#13. The preference for used textbooks has dropped since 2012 for students, falling from 44% to 30% in 2018. (McKinsey)
#14. Students have maintained a 5% preference for e-book versions of the textbooks which are required for their classes from 2012-2018. (McKinsey)
#15. Dropout rates in first-year engineering and mechanics courses at the University of New South Wales fell from 31% to 14% after adaptive digital tutorials were introduced as part of the curriculum. (McKinsey)
#16. 68% of faculty in schools require a textbook for their classes. 89% of current teachers have either changed their required textbooks, modified their learning requirements, or created a new course over the past 2 years. (Lead Winds)
#17. 16.5% of the faculty which teach large enrollment classes use OpenStax textbooks, which have an average cost of $31. (Lead Winds)
#18. 80% of the current textbook industry is controlled by just 5 publishers. In 2016, Pearson reported a loss of more than $3 billion within their textbook publishing section. (Lead Winds)
#19. 69% of spending on textbooks within the industry goes toward the cost of printed materials. (Lead Winds)
#20. The average provide margin for a college bookstore is 21%, with bookstores increasing the selling price for a new textbook by a minimum of 25%. The average college bookstore receives just $0.21 for every $1 that is spent on a new textbook. (Lead Winds)
#21. New textbooks that are purchased by students today will depreciate by 40% after just one semester. After two semesters, the depreciation rate for the textbook rises to 60%. (Lead Winds)
#22. Inclusive Access is a program which allows for cheaper downloads of textbooks and opt-out options if a class is dropped. During its first year of operation, the program saved $1 million with just 3,000 students enrolled. Books that would retail for up to $400 were available for $1000 in the program. (Forbes)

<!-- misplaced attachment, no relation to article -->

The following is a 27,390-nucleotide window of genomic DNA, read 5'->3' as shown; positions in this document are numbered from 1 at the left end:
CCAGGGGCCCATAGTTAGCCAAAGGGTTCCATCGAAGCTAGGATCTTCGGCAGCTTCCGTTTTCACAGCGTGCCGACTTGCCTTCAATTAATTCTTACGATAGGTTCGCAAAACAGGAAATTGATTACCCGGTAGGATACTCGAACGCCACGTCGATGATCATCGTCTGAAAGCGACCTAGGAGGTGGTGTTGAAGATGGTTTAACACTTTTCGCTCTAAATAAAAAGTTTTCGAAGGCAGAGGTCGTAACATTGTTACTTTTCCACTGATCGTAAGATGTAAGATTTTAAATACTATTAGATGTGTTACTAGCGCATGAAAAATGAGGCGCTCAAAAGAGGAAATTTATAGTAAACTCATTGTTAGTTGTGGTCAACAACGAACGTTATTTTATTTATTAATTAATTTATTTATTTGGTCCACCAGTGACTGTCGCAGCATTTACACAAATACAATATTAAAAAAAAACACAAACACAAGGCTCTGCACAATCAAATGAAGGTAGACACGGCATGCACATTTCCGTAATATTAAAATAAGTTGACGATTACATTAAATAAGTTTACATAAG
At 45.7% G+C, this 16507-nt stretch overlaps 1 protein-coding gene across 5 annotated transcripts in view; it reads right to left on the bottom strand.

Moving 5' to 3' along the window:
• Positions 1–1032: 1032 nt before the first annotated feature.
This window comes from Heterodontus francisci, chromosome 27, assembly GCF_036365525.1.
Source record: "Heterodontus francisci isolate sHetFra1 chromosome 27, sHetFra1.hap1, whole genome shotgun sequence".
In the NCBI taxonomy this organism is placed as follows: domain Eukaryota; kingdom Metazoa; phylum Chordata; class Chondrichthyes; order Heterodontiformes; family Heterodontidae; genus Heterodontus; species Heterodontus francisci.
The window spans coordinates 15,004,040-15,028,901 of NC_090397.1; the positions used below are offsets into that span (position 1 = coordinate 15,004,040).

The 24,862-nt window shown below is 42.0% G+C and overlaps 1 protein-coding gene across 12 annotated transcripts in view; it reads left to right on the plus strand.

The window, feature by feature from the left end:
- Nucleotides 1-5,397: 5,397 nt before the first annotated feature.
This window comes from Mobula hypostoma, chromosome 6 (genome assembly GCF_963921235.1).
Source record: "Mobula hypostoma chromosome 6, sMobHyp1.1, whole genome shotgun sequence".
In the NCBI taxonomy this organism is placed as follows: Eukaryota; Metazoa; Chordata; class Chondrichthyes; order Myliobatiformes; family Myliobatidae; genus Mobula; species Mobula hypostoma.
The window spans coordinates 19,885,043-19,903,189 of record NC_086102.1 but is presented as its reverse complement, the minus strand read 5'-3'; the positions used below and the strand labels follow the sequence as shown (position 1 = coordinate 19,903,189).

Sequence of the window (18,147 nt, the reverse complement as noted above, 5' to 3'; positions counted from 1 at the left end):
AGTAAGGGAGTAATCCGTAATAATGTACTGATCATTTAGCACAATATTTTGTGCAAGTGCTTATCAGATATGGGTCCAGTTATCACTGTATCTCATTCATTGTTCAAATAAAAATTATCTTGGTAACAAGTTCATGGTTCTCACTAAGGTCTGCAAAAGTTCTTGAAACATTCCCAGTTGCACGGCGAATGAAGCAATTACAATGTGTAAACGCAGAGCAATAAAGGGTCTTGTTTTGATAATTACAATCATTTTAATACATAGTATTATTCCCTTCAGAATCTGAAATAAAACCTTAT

#23. OpenStax books are currently available at 2,000 institutions of higher learning within the United States today. (Forbes)
Textbook Industry Trends and Analysis
There are certainly future challenges which must be faced by the textbook industry in the coming years. To offset revenue losses, there has been an increase in the price of each unit sold. That will not sustain the industry for long. Students will look more toward renting or borrowing options to avoid the higher costs.
What McKinsey suggested in 2014 holds more relevance today, arguably, then it did back then. If textbook publishers can shift more of their product to the e-book format and offer students access to cheaper downloads, the industry may be able to stay competitive with disruptors in this area which are already providing similar services.
Going to school requires access to learning materials on some level. Every grade level will benefit from the presence of textbooks. If the industry is able to evolve along with the educational opportunities that are being offered, the future could be surprisingly bright for textbook publishers in the future.
Although millions of people visit Brandon's blog each month, his path to success was not easy. Go here to read his incredible story, "From Disabled and $500k in Debt to a Pro Blogger with 5 Million Monthly Visitors." If you want to send Brandon a quick message, then visit his contact page here.